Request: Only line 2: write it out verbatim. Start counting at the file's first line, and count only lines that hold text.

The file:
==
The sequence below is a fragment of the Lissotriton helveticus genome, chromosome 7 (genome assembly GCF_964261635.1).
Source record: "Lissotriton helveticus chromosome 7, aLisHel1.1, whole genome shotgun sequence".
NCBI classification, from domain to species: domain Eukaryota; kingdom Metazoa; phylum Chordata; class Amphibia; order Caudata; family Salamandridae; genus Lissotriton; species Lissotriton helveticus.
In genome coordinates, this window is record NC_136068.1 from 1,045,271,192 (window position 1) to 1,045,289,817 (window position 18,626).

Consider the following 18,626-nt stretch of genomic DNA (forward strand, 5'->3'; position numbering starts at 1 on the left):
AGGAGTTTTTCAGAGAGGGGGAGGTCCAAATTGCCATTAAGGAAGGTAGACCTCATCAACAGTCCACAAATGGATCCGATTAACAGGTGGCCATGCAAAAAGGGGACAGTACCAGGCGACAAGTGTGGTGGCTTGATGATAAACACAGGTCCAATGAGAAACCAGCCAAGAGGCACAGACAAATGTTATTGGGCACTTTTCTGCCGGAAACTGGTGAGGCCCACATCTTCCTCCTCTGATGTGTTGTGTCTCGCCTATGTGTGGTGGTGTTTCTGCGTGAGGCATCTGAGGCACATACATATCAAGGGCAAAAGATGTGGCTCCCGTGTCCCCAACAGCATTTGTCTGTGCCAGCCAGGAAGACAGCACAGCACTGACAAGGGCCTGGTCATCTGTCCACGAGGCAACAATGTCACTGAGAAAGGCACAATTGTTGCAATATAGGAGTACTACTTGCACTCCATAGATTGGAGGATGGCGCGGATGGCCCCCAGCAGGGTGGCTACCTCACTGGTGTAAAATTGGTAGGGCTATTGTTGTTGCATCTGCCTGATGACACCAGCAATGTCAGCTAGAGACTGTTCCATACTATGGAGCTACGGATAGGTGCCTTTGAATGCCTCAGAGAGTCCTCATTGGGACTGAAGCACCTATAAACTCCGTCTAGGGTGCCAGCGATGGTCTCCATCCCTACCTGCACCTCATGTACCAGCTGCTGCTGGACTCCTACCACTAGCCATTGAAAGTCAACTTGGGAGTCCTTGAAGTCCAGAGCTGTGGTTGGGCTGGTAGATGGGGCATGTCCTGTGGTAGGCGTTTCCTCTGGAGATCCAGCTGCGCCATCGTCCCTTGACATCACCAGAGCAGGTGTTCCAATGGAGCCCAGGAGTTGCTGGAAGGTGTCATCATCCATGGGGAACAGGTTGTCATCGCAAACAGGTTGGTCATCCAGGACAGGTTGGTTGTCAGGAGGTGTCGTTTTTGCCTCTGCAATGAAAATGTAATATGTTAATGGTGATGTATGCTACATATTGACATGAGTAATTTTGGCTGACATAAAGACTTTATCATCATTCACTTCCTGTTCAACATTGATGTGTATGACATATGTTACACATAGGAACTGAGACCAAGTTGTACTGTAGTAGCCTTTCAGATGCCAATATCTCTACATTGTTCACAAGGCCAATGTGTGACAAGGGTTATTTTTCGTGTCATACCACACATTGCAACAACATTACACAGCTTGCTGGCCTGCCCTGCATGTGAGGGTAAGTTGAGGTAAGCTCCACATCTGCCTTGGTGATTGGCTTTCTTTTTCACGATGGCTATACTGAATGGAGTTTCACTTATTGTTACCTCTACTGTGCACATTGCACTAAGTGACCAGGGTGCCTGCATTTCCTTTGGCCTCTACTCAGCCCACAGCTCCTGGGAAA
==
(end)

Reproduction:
Source record: "Lissotriton helveticus chromosome 7, aLisHel1.1, whole genome shotgun sequence".